HAVRE, Mont. (BP) – A moral dilemma and Ed Litton led Chris Richards to follow Jesus. Today, he pastors two churches in north-central Montana. (See today’s related story.)
Richards was 26. He’d been a Border Patrol agent for six years, where “Honor First” is the agency’s motto. The Border Patrol’s job is to secure the borders of the United States by detecting and preventing illegal aliens, terrorists and terrorist weapons from entering the United States, and preventing the trafficking of people and contraband.
His dilemma came after a drug bust when Richards watched his supervisor take a large bag of cash seized in the bust and put it in his vehicle. Later the supervisor took it to his office rather than securing it in the evidence locker. Before the Drug Enforcement Administration could arrive to take possession of it, Richards knew the supervisor had helped himself to some of the money.
“There was nothing I could do,” Richards said. “It would have been his word against mine, and the only evidence I had was circumstantial. The whole thing weighed heavy on my conscience.”
His grandfather homesteaded in southeast Arizona in the early 1900s. Richards grew up the child of a horse-shoer and feedlot cowboy and learned right from wrong in his Catholic upbringing. His frustration over the dilemma spilled out that evening in a conversation with his neighbor Don McCormick, a Baptist. It was in that conversation that Richards heard the Gospel and was forever changed.
That led to an invitation to Mountain View Baptist Church in Tucson, where Litton – now pastor of Redemption Church in Saraland, Ala., and Southern Baptist Convention president – was pastor. Richards said the first sermon he heard Litton preach was deeply moving.
“I melted under the enormity of what Christ had done to forgive my sin,” Richards said. “I knew it to be true, that I couldn’t earn my way to heaven. Christ did it for me.”
Today in retirement from the Border Patrol, Richards pastors two Southern Baptist congregations in north-central Montana: Immanuel Baptist Church in Havre since 2015, and since 2018, Chief Cornerstone Community Church in Box Elder, on the Rocky Boy Indian Reservation.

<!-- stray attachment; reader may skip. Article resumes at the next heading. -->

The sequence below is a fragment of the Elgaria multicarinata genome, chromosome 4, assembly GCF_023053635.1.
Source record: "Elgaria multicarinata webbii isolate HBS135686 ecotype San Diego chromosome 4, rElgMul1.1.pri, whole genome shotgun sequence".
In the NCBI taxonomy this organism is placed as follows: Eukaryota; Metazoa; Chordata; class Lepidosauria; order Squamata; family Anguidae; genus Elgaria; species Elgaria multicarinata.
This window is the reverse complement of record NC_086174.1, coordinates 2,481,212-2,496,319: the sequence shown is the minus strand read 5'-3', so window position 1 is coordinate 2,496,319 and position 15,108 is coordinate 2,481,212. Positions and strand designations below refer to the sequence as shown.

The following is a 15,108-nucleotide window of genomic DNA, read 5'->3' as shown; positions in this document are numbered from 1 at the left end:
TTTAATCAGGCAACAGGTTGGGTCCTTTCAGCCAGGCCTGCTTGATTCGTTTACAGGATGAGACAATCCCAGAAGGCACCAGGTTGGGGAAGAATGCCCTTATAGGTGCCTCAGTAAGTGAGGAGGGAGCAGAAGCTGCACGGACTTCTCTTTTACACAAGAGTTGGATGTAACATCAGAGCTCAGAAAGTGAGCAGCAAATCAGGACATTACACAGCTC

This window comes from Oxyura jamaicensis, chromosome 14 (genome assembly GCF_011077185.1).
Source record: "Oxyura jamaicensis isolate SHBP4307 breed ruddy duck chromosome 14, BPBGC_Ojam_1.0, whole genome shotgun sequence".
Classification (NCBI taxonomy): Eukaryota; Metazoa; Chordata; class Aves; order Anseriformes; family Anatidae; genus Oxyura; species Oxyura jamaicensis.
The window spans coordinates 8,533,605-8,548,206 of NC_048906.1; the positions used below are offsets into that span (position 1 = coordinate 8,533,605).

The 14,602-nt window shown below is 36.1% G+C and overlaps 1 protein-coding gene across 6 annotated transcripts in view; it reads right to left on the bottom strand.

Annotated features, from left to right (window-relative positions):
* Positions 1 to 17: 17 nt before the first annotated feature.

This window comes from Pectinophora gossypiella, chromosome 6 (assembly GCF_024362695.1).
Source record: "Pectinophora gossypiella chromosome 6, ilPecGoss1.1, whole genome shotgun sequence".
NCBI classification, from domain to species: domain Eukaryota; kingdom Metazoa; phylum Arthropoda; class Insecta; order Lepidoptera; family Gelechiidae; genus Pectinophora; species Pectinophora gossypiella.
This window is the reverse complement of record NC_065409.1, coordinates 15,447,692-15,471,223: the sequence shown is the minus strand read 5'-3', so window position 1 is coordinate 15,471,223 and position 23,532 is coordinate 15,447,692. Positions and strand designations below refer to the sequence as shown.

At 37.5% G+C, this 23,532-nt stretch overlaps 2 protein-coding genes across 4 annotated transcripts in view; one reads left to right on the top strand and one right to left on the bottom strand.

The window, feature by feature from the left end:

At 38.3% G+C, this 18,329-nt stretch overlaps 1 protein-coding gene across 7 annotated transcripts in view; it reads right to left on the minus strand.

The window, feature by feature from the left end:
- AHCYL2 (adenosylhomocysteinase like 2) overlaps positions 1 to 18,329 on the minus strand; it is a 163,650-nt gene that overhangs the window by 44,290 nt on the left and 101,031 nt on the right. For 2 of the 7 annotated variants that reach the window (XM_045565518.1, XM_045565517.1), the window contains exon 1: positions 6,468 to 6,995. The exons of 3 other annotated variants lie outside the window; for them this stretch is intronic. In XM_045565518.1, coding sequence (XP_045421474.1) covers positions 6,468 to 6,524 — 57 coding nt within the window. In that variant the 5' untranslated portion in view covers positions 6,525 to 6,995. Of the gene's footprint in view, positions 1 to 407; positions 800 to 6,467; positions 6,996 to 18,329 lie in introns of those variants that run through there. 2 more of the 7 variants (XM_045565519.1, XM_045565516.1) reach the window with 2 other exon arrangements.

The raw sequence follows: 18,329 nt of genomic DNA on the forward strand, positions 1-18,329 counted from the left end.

With the border crisis garnering national headlines, Richards opened up about what he observed as he rose in the ranks from a 20-year-old trainee in 1986, to chief patrol agent of the Havre Sector in 2013.
In 1986, then-President Ronald Reagan signed into law the Immigration Reform and Control Act, making it illegal for employers to hire illegal immigrants. The law also made any immigrant who’d entered the country before 1982 eligible for amnesty.
“This law gave people from Mexico and Central America more incentive to enter the United States illegally,” Richards said, adding that at times, Border Patrol was “overwhelmed.” Border crossings only grew during the Clinton Administration in the ‘90s.
“The work was incredibly exciting,” Richards said. “At night we would lay on trails leading from the border and ambush drug smugglers carrying drugs on horseback. We’d use portable ground sensors to alert us that they were coming, but on those still, cold nights, we could hear them a mile away.”
In 2007, Richards transferred to Havre, Mont., 40 miles south of the Canadian border, as the deputy chief patrol agent.
“There’s not a lot of illegal border activity on the Montana border but we had a few smuggling cases,” Richards said. “During my tenure we focused on illegal traffic traveling east and west, particularly on the train. … On one occasion we apprehended a Somali man who had been convicted of providing material support to a foreign terrorist organization, and was on the run.”
Montana’s “Big Sky Country” includes seven Indian reservations: Crow, Northern Cheyenne, Fort Peck, Fort Belknap, Rocky Boy, Blackfeet and Flathead. Mexican drug cartels use these reservations as a base of operations, Richards said.
“Mexican drug cartels are big into meth, and the reservations are a target for them,” he said. “We invested heavily in our intelligence unit to help identify the trends these organizations use to try and curtail the smuggling of both meth and human trafficking.”
In 2008, Richards took advantage of leadership training the U.S. Customs and Border Protection provided.
“I learned that authentic servant leadership is the best leadership model for any organization,” he said. “Unfortunately, not everyone has it within them to be a servant leader. This is where genuine Christian character intersects with effective leadership. If it’s about you, it’s not leadership.”
After a two-year assignment in the nation’s capital, Richards was promoted and, by God’s grace, sent back to Havre as chief patrol agent in 2013.
He returned home to find his home church on the verge of closing its doors. Two years later, at age 49, he retired from his Border Patrol position to become a full-time pastor.
“Sometimes I feel like we’re on the front lines of battle, and there’s always temptation toward discouragement,” he says of pastoring. But, he added, “the Gospel is the only answer.”